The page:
About 800 people filled Wenjack Theatre on November 8 and overflowed into five nearby classrooms, to watch by video link, as Dr. Max Eisen talked about being forced out of his home as a young boy during the Second World War, standing for four days on a train so crammed with others that he could not sit down, and becoming a slave labourer to the Nazis in Auschwitz.
After being liberated in 1945, Dr. Eisen was the only member of his Jewish family to have survived.
He told the crowd that his father had asked him to “tell the world” what happened in Auschwitz should he survive.
Now Dr. Eisen is a great-grandfather, living in Canada, who is doing just that.
Speaking during Holocaust Education Week in Ontario, the 2018 Trent honorary degree recipient is an award-winning author who wrote the memoir, By Chance Alone, detailing his life in Czechoslovakia and the atrocities he witnessed and endured during the war. He urged the crowd to never give up in life and to always speak out about injustice.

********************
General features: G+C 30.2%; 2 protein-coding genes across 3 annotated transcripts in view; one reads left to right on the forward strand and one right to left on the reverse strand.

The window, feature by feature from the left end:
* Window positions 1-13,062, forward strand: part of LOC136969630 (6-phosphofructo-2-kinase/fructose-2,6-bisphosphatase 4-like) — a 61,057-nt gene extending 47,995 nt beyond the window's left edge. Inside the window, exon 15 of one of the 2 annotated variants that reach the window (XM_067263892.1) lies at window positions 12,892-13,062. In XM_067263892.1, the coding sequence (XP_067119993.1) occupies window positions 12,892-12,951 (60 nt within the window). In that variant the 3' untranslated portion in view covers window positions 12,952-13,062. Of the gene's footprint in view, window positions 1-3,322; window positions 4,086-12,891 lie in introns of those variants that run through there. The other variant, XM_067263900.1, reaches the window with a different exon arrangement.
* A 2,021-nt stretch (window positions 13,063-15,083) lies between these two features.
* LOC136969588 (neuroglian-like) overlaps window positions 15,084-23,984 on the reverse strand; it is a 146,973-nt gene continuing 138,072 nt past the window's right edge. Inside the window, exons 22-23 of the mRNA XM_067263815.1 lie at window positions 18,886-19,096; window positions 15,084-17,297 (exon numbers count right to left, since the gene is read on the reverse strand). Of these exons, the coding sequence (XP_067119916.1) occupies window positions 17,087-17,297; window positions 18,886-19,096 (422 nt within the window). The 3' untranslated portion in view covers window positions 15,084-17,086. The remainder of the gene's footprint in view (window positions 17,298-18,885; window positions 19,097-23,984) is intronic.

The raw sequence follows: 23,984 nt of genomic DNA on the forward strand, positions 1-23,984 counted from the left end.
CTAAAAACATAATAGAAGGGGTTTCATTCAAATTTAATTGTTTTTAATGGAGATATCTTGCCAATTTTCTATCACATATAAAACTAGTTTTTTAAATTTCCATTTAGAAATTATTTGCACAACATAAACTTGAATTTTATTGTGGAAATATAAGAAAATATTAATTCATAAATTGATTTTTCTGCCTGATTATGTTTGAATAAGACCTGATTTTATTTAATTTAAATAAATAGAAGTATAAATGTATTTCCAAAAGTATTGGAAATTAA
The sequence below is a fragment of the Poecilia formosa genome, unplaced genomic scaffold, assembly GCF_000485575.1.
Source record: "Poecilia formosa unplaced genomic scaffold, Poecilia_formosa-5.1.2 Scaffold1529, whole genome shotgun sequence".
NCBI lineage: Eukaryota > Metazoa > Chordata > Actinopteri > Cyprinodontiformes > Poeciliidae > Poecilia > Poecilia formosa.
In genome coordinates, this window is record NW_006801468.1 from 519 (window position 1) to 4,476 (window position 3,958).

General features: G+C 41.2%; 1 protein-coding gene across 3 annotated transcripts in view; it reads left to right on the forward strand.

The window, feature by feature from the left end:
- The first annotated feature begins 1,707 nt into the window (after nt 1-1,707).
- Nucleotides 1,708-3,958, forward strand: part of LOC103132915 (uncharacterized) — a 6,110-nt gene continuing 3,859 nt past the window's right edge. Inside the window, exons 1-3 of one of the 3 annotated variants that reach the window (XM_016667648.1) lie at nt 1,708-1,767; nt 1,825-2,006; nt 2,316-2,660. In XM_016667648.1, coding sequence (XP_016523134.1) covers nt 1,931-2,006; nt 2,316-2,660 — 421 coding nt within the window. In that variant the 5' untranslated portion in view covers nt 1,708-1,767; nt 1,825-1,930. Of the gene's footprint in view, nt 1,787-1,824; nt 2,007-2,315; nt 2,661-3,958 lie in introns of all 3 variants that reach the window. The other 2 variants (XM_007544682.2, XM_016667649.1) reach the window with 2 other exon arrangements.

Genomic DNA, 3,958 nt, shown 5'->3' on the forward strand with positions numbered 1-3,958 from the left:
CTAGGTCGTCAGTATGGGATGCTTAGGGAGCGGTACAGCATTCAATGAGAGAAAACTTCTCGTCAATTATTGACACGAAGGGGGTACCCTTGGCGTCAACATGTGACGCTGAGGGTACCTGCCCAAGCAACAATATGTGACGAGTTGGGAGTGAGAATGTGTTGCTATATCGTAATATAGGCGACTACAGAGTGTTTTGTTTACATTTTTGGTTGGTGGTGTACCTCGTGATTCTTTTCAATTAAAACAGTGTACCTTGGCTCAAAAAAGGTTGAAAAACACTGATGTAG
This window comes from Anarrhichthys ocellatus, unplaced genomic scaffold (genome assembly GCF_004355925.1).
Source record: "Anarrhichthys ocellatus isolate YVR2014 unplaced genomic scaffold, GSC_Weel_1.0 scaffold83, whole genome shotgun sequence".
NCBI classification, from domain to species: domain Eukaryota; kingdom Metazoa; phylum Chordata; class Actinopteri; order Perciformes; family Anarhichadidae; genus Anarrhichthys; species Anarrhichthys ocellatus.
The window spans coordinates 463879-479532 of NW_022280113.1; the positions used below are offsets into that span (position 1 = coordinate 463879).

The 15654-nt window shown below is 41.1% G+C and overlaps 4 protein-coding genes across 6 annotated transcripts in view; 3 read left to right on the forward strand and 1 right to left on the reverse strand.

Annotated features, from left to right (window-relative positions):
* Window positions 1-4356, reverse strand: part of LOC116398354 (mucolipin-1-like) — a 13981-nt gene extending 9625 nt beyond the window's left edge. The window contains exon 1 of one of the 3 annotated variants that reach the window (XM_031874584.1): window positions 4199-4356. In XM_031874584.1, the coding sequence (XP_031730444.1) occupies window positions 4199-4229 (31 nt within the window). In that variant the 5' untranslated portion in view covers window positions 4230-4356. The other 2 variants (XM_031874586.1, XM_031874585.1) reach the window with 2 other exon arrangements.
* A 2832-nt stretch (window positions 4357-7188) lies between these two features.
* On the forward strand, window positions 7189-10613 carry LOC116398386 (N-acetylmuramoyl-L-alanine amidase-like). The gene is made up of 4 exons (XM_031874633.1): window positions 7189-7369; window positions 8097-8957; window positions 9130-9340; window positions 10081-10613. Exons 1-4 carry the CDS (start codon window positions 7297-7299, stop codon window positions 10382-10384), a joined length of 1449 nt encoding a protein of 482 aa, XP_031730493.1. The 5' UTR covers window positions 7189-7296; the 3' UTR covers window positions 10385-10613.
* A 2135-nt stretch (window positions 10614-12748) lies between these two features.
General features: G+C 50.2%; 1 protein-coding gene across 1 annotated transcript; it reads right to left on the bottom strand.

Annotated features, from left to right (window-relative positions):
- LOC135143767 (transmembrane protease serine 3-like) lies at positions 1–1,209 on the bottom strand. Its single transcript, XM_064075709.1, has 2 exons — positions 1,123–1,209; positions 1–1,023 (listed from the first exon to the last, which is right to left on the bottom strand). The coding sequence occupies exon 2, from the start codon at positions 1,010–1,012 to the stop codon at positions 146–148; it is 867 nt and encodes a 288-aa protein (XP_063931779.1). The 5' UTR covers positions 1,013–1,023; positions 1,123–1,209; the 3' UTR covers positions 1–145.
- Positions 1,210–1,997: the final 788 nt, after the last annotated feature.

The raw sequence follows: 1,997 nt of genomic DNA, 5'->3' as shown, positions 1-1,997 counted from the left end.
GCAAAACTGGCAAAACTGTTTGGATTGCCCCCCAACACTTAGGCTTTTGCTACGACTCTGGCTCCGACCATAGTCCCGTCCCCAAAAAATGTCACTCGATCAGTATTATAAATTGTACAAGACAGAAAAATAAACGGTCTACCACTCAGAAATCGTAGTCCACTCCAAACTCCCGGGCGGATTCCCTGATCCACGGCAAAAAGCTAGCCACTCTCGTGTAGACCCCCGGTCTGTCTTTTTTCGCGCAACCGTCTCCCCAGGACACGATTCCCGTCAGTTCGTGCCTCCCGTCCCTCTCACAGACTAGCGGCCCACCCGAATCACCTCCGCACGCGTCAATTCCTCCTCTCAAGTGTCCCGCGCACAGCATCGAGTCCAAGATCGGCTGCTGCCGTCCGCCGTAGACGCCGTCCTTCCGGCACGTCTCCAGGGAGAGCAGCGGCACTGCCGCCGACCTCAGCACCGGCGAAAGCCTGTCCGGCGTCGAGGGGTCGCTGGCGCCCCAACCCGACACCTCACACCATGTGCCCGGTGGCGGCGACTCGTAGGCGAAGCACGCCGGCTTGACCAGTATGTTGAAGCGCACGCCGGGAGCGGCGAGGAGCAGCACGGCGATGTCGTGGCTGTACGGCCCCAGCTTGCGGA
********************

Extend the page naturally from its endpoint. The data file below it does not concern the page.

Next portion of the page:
“Bad things happen when good people stand by and do nothing,” he said.
Trent undergraduate student Sophie Turner, in her second year of studying History and Forensic Science, said she was inspired by the uplifting story of hope.
“This is someone who survived against all odds,” she said, as she lined up to purchase a signed copy of his book. “And now he’s rallying us to help others and that’s awesome.”
Missed the talk? Watch the recording now..
This lecture was sponsored by Lady Eaton College, the Beth-Israel Synagogue, and the History Department at Trent University.